Stairwell - Stair Framing And Construction Information
A stairwell usually represents the area that the stairway is going to be built in. The picture below provides you with a pretty good idea, what a stairwell looks like, from the second floor. Each black arrow is pointing to the edge of the stairwell floor framing.
Stairwell Framing Advice
You should never frame the stairwell, without verifying all of your
stair measurements. As a stair builder for new homes, I usually provided
all of this information to the job site foreman or supervisor.
Just because the architect or engineer drew something on the building plans, doesn't mean that it will work.
For example, if you have four stair treads at 10 inches each and a 36 inch wide stair landing at the bottom. (See picture above) you should be able to add these numbers together and get an exact measurement, to layout your stairwell.
That sounds easy, but most of the time it isn't, because you need to allow for stair tread overhangs, upper and lower stair stringer cuts and finished wall materials.
If you have a 36 inch minimum width required by the building department, you're going to need to adjust the stairwell accordingly. I can't tell you how many times framing carpenter's make the mistake of laying out a 36 inch wide set of stairs, only to find out later that it might not pass final building inspection.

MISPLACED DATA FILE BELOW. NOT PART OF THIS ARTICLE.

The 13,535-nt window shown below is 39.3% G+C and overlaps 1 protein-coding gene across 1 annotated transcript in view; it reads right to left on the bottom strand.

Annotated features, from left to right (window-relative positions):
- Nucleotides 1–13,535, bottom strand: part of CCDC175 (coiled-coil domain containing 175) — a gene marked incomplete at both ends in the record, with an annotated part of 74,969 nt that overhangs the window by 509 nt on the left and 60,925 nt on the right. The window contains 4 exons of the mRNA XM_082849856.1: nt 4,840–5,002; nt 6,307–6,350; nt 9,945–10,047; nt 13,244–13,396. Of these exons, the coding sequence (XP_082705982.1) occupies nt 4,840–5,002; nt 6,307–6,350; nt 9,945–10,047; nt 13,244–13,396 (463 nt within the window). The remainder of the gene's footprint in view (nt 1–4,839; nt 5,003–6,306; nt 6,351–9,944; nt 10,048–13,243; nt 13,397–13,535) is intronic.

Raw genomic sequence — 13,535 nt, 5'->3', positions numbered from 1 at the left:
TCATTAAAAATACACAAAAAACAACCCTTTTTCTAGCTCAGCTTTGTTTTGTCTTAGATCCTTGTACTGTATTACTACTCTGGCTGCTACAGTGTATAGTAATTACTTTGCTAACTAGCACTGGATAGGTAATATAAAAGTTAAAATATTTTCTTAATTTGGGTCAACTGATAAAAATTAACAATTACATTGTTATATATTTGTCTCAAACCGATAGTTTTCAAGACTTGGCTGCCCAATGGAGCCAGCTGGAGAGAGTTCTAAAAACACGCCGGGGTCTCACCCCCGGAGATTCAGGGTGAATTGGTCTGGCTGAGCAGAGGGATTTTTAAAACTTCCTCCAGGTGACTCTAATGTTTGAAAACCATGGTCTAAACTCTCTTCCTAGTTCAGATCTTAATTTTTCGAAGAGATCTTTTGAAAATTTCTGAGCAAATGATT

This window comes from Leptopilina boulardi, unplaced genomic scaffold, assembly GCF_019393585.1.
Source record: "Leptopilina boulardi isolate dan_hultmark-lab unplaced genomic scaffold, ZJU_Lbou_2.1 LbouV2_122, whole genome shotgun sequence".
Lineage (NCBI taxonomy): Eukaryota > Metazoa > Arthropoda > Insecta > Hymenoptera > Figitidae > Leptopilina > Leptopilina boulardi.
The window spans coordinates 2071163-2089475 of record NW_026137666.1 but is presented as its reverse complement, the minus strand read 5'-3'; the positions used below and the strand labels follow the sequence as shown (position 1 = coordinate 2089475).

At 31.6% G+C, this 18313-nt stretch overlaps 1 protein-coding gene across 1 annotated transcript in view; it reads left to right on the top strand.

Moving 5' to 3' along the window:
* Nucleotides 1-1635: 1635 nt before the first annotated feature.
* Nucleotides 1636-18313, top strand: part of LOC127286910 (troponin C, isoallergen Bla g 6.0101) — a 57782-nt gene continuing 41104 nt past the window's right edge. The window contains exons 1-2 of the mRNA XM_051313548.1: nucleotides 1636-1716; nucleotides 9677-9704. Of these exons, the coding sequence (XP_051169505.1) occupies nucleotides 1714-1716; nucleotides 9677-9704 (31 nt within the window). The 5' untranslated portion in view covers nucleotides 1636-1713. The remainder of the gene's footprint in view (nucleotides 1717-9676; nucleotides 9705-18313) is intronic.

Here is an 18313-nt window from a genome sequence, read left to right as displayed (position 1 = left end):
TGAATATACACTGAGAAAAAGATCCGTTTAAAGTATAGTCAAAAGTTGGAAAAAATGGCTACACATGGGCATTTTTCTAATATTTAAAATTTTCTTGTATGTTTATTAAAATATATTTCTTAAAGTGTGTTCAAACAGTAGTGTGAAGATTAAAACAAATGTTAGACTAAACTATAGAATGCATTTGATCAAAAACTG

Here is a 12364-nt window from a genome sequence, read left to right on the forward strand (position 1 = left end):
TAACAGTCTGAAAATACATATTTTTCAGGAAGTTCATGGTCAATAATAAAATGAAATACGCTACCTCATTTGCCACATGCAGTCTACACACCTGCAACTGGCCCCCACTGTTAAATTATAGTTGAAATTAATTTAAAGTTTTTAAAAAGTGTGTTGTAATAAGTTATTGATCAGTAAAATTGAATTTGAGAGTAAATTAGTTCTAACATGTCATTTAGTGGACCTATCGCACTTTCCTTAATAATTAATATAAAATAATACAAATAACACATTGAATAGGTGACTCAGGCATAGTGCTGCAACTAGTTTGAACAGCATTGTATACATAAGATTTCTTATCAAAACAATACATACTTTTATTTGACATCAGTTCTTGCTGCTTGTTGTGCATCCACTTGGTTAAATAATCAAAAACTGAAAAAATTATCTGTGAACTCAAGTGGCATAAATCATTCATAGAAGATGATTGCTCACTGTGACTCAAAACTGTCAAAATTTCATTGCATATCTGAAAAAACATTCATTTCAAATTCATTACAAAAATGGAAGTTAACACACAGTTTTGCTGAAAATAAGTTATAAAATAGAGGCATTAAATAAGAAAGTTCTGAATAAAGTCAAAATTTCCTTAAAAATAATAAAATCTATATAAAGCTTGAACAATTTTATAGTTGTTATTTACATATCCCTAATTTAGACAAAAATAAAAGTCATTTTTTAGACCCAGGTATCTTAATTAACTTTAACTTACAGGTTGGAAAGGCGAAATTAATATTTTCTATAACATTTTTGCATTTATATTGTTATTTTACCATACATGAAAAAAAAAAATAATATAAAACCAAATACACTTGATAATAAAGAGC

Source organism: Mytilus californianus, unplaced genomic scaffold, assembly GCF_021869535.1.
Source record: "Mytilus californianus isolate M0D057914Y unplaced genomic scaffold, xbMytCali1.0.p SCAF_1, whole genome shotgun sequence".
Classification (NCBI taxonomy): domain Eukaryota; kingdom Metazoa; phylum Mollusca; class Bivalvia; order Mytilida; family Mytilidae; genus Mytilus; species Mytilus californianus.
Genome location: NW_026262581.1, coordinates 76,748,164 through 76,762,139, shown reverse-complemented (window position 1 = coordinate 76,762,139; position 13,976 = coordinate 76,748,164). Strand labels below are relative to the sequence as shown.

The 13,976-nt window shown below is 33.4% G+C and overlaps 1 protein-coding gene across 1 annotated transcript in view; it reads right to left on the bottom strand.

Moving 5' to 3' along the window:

Let me see if I can explain this a little better. If the building blueprints call out for a 36 inch wide stairway and I build my stairs accordingly and they put two layers of half-inch drywall on each side of the wall, my finished stairway measurement is only going to be 35 inches.
If the minimum building code requirement is 36 inches and you only have 35 inches, there could be a problem. All of these adjustments need to be made, before building your stairwell.
Stairs / Stair Glossary
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